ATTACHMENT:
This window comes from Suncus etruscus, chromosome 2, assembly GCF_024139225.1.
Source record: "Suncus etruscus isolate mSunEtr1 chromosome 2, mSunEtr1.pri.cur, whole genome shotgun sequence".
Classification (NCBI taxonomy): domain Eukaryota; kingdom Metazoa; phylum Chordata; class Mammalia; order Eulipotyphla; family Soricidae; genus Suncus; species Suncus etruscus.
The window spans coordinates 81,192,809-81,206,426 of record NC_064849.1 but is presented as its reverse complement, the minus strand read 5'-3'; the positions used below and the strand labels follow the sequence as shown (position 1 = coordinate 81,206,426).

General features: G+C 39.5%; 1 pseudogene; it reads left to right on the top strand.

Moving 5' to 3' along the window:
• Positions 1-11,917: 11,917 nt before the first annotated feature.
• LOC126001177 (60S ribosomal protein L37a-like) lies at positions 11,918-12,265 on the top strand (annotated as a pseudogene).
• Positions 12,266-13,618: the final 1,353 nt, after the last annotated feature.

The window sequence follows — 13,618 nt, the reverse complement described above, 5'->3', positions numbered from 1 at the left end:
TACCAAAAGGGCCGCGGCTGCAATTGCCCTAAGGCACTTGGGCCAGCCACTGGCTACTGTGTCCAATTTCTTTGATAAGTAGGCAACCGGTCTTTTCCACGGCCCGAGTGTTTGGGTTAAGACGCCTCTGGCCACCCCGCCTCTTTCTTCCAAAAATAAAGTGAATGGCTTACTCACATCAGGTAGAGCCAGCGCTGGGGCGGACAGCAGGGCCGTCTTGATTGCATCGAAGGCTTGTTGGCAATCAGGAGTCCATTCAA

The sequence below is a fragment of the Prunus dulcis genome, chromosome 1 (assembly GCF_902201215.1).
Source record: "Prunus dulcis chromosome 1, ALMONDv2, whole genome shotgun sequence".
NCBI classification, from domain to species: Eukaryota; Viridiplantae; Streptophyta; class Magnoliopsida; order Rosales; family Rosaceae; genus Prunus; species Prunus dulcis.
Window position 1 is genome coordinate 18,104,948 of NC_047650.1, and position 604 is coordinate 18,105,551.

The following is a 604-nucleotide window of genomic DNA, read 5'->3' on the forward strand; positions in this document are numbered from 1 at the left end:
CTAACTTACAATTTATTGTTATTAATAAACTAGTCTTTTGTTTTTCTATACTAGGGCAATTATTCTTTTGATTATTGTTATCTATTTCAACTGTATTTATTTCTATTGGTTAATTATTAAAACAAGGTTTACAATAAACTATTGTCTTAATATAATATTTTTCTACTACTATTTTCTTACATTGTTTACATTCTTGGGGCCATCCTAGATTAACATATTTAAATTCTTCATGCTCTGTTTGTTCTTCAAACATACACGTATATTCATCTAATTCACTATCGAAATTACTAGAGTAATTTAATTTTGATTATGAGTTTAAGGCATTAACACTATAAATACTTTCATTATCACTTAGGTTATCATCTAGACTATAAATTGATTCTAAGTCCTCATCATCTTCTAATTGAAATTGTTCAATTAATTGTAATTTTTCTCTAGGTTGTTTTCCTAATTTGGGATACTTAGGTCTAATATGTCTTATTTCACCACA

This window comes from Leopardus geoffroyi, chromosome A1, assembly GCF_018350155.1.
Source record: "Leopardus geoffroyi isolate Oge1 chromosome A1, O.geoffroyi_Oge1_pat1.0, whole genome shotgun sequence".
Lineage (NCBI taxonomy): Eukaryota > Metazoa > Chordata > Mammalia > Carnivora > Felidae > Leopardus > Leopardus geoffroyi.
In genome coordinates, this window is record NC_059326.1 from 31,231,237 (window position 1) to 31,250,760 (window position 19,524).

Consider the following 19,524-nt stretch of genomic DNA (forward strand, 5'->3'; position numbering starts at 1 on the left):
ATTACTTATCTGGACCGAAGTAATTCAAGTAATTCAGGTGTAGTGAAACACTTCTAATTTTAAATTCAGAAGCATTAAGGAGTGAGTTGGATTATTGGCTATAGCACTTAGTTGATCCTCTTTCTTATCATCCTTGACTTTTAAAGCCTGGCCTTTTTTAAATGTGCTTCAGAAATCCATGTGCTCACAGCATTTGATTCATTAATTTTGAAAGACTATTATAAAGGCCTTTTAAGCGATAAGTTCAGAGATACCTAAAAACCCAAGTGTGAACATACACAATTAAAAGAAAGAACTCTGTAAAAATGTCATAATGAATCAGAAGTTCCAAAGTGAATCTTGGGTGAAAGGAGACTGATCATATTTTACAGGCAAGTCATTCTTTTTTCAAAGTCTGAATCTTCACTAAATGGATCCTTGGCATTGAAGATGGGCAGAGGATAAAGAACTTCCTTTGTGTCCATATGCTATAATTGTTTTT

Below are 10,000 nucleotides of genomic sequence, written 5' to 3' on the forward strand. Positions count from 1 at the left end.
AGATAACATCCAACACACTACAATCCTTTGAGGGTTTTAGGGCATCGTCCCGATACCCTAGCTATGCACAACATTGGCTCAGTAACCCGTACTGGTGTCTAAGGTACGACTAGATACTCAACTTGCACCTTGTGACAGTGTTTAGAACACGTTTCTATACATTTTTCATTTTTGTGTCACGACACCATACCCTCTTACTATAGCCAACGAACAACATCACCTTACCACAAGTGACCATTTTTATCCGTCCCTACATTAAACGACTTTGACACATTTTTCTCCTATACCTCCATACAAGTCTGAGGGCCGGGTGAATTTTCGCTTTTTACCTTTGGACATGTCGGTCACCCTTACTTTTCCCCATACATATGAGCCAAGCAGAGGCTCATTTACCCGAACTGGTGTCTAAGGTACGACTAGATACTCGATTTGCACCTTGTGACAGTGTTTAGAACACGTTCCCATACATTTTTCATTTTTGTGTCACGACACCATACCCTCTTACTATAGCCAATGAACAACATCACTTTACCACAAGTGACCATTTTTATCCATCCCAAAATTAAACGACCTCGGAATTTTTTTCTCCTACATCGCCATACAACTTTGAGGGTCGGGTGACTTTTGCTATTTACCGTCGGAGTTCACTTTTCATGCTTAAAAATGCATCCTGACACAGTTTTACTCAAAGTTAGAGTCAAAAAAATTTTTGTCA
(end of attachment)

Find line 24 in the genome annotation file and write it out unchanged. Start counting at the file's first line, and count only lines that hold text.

Below are 10,000 nucleotides of genomic sequence, written 5' to 3' on the forward strand. Positions count from 1 at the left end.